Today is the 11th of September.

The tragedies of 9/11 will always be remembered for those who were killed and those who suffer.

MOMENT OF SILENCE

 

National September 11 Memorial & Museum at the World Trade Center, Lower Manhattan, New York City

 

The day is also associated with an awakening of American understanding of Islam and of predominantly-Muslim Arab cultures and nations. 11 years ago, I just had moved to a predominantly-Muslim neighborhood in East London. I was one of those Americans who realized my ignorance and the need to reach out.

11 years later, I am living in Cairo. Still learning and sharing. Cultural exchange. Making friends. I have been here one full week and a bit. Have gone out to a few pubs and clubs, and like an American independent lady, walking home after.

Today, because I was one of three people on the panel to interview and select Egyptian students for the Fulbright program in the U.S., I dressed smart. Nice button-down shirt and a tight, black pencil skirt. The students were eloquent in translating their reasons for wanting to study the arts in America and what their vision was for the arts in Egypt and the Middle East/North Africa.

After the panel, I walked around town in that pencil skirt, getting a few comments from strangers but nothing awful. Just one man blurted, “F@#king American” as I passed him. Several guys served some lame cat calls, but I paid no mind. In general, they just said things like, “Welcome. You are welcome here.” I walked with a bold stride that tested the back slit of my skirt. Generally happy and knowledgable enough to start understanding and embracing the Egyptian life; no American Fool stereotype here.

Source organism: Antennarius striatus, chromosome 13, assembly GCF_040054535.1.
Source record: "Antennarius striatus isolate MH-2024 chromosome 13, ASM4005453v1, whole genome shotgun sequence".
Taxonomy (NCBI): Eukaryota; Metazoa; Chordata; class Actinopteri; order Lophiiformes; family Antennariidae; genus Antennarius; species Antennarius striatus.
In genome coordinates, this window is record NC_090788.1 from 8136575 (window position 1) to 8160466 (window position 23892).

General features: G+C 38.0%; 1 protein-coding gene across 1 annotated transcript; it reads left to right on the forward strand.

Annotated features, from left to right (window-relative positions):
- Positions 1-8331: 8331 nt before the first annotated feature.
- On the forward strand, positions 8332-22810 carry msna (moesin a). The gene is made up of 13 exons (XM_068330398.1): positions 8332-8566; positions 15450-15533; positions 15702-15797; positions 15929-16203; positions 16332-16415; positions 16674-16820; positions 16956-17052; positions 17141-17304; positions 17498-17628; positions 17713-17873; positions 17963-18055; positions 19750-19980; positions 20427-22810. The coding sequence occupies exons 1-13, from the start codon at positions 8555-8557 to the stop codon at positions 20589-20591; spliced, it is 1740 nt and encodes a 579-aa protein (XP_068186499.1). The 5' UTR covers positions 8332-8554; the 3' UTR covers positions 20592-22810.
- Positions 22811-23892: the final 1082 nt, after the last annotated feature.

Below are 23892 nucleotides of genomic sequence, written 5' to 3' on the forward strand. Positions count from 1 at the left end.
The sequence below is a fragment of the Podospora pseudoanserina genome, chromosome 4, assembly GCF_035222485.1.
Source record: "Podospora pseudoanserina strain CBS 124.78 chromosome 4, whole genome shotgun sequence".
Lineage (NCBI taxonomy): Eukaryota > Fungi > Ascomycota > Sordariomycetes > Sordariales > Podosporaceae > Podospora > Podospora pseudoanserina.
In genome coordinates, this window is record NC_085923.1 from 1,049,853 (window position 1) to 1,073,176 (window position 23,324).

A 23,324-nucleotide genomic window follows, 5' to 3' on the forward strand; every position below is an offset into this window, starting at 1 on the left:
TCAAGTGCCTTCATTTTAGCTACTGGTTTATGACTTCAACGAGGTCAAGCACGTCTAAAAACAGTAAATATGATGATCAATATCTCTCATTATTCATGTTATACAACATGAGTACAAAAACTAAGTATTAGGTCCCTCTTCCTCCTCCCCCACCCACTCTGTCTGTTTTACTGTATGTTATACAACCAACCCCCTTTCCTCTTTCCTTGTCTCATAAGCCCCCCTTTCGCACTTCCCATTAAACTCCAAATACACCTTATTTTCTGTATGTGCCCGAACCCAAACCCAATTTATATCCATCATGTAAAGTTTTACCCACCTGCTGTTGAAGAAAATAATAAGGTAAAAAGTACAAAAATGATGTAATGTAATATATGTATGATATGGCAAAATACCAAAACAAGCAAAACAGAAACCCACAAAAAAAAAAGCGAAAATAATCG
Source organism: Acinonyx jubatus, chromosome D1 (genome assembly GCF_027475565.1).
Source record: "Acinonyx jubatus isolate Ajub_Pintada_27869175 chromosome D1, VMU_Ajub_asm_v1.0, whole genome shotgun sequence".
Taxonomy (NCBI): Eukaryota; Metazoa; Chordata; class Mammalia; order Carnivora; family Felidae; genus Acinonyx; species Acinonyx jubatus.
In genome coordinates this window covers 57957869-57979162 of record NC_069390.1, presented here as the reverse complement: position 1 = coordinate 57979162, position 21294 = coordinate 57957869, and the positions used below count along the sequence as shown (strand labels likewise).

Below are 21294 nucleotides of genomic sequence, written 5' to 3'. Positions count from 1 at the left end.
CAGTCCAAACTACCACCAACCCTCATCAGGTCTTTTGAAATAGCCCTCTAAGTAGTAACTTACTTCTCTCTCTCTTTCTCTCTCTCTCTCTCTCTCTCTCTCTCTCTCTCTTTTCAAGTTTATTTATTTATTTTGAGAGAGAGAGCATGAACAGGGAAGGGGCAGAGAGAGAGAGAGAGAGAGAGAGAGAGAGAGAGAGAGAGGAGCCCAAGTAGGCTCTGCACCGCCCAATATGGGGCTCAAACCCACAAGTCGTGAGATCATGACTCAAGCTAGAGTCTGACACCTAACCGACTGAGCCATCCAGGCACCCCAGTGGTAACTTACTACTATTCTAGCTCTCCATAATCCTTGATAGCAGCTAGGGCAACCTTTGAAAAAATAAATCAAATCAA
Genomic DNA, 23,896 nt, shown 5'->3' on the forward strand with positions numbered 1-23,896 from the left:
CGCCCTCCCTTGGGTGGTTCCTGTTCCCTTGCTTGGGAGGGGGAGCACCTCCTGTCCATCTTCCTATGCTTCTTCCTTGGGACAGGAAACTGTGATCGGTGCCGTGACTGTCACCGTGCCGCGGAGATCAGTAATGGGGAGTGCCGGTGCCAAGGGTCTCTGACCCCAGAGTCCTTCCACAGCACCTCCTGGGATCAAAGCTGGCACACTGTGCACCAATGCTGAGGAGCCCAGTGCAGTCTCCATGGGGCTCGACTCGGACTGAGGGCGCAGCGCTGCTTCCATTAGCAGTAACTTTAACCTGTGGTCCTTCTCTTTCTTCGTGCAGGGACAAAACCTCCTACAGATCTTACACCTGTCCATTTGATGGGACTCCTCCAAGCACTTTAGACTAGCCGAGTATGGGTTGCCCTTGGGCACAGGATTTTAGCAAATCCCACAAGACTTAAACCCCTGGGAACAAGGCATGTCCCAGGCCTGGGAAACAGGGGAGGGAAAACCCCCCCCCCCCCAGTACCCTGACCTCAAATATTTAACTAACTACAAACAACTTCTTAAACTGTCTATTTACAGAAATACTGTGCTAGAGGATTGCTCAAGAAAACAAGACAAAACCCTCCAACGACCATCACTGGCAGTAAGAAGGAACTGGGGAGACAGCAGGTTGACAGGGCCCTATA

Had the confidence to take Cairo public transportation for the first time.

Cairo Metro مترو أنفاق القاهرة

 

The Metro only costs $0.16, doesn’t require haggling with grouchy taxi drivers, and is clean, if not a bit pushy and steamy. I loved it, and was proud of myself for figuring it out. Yet I was definitely the only one around in a pencil skirt.

Sadat Station under Tahrir Square

 

Sadly, that pride was short-lived.

As I was walking home around 3:00 in the afternoon, an older gentleman walks up along side me and asks me where I’m from. I just say “The States” politely and quickly walk on. He jumps in front of me, telling me to not be rude and explaining he used to live in Michigan. Says he is the director of a museum. Also says he wants to give me his business card. I thank him with a “no thank you” and tell him I’m actually in a bit of a hurry. He is adamant to just give me his card and leads me into his souvenir shop, where his daughter is sitting. She is getting married tomorrow, they say.